Glise  1.7.0
Glise API Reference - Copyright © 2016 twistednormal ltd
Glise API Reference


There is a clear distinction between the core of the software (which is responsible for selection handling, tweaking, rendering, user interaction) and every other modeling-related functionality. While the core is a small and fast C++ multithreaded engine, every modeling tool is a Python function (or a collection of functions) invoked by the user. When the user double clicks on an edge, Glise calls the Python function responsible for selecting edge loops, which in turn relies on the fast selection handling provided by the core.

Programming Glise is the philosophy at the heart of its design.

Every modeling feature is imported at startup from a tiny, precompiled Python module: the pack. This file provides everything, from face extrusion to edge connections, from polygon creation to normal flipping. This modularity in design also means that every bug-fix, tool, file importer or feature change can be easily applied by simply downloading the latest pack.

Programming Model

In order not to force the developer to use specific math libraries, vectors are represented as 3 elements standard lists. No specific vector math functions are defined, the developer is free to use whichever library he/she thinks may best match his/her specific needs, or write them from scratch.

Every topology change is achieved exclusively by face destruction and/or (re)construction. If you think this may lead to slow performances, think twice. Glise is highly optimized for frequent, repeated simple tasks like this. From this simple architecture any developer can build specialized functions for connecting vertices, splitting edges, flipping normals and the like.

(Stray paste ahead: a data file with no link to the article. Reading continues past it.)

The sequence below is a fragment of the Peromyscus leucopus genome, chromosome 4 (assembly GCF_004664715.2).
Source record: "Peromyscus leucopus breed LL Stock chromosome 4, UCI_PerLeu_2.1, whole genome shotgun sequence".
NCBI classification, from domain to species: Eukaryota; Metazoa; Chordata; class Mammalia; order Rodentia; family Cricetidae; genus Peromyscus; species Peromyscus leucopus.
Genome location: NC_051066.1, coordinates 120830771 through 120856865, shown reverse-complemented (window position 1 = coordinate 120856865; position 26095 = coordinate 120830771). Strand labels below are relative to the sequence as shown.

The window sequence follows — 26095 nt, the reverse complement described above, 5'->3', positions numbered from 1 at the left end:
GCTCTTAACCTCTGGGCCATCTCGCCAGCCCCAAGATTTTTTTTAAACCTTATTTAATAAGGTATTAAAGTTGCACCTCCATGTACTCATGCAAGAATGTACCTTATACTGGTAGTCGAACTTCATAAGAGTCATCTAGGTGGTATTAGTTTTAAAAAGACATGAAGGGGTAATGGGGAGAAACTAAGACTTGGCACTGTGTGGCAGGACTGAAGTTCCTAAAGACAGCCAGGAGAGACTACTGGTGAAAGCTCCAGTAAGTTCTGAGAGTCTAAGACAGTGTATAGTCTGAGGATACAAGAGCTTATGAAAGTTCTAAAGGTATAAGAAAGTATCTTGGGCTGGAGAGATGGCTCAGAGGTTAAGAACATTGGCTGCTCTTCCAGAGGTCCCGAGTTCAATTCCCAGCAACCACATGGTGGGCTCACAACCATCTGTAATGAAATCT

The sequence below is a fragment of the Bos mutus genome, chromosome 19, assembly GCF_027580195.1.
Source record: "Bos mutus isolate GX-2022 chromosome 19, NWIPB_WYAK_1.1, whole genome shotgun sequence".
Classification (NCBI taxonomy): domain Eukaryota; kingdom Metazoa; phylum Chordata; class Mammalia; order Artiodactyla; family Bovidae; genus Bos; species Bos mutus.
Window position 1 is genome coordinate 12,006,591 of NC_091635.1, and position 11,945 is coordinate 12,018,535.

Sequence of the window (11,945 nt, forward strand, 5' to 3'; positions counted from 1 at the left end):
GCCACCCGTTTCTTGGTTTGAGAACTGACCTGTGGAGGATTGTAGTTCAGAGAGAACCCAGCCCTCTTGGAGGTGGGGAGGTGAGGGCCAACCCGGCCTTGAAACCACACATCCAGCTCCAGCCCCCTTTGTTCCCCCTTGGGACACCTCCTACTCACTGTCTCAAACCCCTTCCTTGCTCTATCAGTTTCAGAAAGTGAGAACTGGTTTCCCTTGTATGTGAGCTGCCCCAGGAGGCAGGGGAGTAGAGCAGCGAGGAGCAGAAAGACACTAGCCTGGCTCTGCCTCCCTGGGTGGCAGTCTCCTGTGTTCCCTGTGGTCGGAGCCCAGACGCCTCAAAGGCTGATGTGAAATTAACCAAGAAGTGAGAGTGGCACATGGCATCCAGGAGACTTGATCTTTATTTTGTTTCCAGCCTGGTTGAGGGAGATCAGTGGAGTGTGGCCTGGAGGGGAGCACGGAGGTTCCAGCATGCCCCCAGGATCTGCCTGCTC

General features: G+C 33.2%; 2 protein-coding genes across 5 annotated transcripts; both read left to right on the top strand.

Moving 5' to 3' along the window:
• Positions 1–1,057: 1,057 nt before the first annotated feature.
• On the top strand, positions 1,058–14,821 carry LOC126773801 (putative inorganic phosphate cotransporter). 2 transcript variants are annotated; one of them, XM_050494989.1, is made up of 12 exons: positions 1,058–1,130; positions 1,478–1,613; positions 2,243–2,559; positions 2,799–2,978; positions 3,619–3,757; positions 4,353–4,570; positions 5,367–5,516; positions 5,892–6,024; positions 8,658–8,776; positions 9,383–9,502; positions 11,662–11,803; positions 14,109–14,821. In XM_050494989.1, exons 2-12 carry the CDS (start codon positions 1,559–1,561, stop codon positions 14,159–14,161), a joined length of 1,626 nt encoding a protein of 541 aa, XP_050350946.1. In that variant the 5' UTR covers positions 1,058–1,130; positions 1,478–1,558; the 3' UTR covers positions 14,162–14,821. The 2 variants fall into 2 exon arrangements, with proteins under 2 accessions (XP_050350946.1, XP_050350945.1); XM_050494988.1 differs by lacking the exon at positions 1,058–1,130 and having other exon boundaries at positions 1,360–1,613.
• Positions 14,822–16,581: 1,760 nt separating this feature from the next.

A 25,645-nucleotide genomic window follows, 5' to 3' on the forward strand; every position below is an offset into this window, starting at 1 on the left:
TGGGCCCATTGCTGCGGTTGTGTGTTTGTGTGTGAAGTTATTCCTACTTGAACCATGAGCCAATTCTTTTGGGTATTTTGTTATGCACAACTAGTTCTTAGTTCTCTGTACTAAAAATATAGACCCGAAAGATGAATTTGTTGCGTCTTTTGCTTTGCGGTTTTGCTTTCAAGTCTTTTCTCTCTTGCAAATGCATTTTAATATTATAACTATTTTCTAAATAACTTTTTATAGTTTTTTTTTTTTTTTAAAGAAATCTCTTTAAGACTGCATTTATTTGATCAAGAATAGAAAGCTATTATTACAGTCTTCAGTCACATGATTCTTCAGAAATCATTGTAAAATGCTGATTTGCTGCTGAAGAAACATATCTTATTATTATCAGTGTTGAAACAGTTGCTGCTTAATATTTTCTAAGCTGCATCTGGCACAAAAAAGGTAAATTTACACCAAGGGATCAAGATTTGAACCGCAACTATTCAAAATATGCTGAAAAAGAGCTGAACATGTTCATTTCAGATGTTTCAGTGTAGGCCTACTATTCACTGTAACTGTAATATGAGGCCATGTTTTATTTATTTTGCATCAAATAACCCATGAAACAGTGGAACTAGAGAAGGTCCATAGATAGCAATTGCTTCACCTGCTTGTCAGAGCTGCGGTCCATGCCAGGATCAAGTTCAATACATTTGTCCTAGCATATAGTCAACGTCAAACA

Python execution seamlessly integrates with the undo/redo subsystems. When control returns from Python to the main pipeline, the current selection, if not empty, will be appended to the selection undo queue, and any tweaking or topological change occurred during Python execution will be stored in the topology/tweaking undo queue as a single unique block. This means that performing an undo (on any queue) restores the scene or selection as it was before Python code invocation, regardless of how many tweakings, topological changes or selections occurred during its execution.

In order to let the developer choose if and when to implement symmetry, Glise will not automatically perform any symmetrical operation during Python code execution. It is up to the developer to use the provided methods and properties to correctly handle symmetry.

Note that symmetry map evaluation always occurs after control returns from Python code execution.

Functions can work together, injected in the main pipeline as mouse events callbacks, and called upon user interaction. This allows for tool development, since tools, unlike single-execution actions, may interact with the user and/or change behavior during their own execution.


This is an API reference, not a tutorial. We will write many, meanwhile you should get all the information you need from this material. However, shall you need more help, feel free to contact us at

Have fun!